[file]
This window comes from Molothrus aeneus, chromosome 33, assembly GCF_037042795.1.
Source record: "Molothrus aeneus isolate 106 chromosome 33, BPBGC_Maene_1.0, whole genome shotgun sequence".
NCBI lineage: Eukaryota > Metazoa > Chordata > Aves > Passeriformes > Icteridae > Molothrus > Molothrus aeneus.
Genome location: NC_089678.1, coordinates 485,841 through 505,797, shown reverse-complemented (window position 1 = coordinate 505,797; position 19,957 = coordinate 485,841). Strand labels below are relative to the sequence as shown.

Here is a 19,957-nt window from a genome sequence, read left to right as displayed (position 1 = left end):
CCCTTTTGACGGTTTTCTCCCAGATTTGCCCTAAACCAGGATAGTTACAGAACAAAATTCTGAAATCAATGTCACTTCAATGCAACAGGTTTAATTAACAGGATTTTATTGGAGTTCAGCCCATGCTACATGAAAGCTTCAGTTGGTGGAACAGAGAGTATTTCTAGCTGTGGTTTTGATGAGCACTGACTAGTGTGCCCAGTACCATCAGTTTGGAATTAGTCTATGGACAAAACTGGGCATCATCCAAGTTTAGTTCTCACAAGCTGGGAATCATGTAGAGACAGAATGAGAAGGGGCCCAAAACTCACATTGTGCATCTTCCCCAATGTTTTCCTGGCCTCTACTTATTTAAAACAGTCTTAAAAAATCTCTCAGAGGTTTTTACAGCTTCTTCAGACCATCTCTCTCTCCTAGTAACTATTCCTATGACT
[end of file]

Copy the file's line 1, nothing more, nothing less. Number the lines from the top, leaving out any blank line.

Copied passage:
This window comes from Molothrus aeneus, chromosome 33, assembly GCF_037042795.1.